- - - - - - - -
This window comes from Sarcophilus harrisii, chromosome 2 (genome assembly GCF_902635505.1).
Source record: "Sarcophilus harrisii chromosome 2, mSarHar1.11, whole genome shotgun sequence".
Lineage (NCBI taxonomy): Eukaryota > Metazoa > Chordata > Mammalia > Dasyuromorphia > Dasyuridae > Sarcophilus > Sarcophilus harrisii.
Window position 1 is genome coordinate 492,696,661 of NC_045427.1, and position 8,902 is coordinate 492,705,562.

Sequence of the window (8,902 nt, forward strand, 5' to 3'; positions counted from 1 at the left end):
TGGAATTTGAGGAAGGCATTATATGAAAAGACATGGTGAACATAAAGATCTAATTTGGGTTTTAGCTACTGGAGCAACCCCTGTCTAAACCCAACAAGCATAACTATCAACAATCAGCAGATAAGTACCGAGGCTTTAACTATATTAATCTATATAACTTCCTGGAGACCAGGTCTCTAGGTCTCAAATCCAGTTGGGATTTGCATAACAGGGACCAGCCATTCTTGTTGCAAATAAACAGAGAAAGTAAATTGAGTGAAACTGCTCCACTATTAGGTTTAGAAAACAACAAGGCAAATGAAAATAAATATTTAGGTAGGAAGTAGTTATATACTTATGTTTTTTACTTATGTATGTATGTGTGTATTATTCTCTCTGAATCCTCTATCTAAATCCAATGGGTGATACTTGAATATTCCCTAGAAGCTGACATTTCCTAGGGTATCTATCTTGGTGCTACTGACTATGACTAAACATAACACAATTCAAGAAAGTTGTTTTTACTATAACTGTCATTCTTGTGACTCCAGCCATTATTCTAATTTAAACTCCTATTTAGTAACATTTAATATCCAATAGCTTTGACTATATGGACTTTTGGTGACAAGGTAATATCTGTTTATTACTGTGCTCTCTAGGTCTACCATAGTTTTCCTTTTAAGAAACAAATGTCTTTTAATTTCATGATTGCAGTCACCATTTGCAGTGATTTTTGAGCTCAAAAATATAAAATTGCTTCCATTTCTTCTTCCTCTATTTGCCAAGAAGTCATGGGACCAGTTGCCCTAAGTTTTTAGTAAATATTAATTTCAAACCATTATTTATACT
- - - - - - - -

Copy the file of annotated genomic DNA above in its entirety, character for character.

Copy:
This window comes from Sarcophilus harrisii, chromosome 2 (genome assembly GCF_902635505.1).
Source record: "Sarcophilus harrisii chromosome 2, mSarHar1.11, whole genome shotgun sequence".
Lineage (NCBI taxonomy): Eukaryota > Metazoa > Chordata > Mammalia > Dasyuromorphia > Dasyuridae > Sarcophilus > Sarcophilus harrisii.
Window position 1 is genome coordinate 492,696,661 of NC_045427.1, and position 8,902 is coordinate 492,705,562.

Sequence of the window (8,902 nt, forward strand, 5' to 3'; positions counted from 1 at the left end):
TGGAATTTGAGGAAGGCATTATATGAAAAGACATGGTGAACATAAAGATCTAATTTGGGTTTTAGCTACTGGAGCAACCCCTGTCTAAACCCAACAAGCATAACTATCAACAATCAGCAGATAAGTACCGAGGCTTTAACTATATTAATCTATATAACTTCCTGGAGACCAGGTCTCTAGGTCTCAAATCCAGTTGGGATTTGCATAACAGGGACCAGCCATTCTTGTTGCAAATAAACAGAGAAAGTAAATTGAGTGAAACTGCTCCACTATTAGGTTTAGAAAACAACAAGGCAAATGAAAATAAATATTTAGGTAGGAAGTAGTTATATACTTATGTTTTTTACTTATGTATGTATGTGTGTATTATTCTCTCTGAATCCTCTATCTAAATCCAATGGGTGATACTTGAATATTCCCTAGAAGCTGACATTTCCTAGGGTATCTATCTTGGTGCTACTGACTATGACTAAACATAACACAATTCAAGAAAGTTGTTTTTACTATAACTGTCATTCTTGTGACTCCAGCCATTATTCTAATTTAAACTCCTATTTAGTAACATTTAATATCCAATAGCTTTGACTATATGGACTTTTGGTGACAAGGTAATATCTGTTTATTACTGTGCTCTCTAGGTCTACCATAGTTTTCCTTTTAAGAAACAAATGTCTTTTAATTTCATGATTGCAGTCACCATTTGCAGTGATTTTTGAGCTCAAAAATATAAAATTGCTTCCATTTCTTCTTCCTCTATTTGCCAAGAAGTCATGGGACCAGTTGCCCTAAGTTTTTAGTAAATATTAATTTCAAACCATTATTTATACT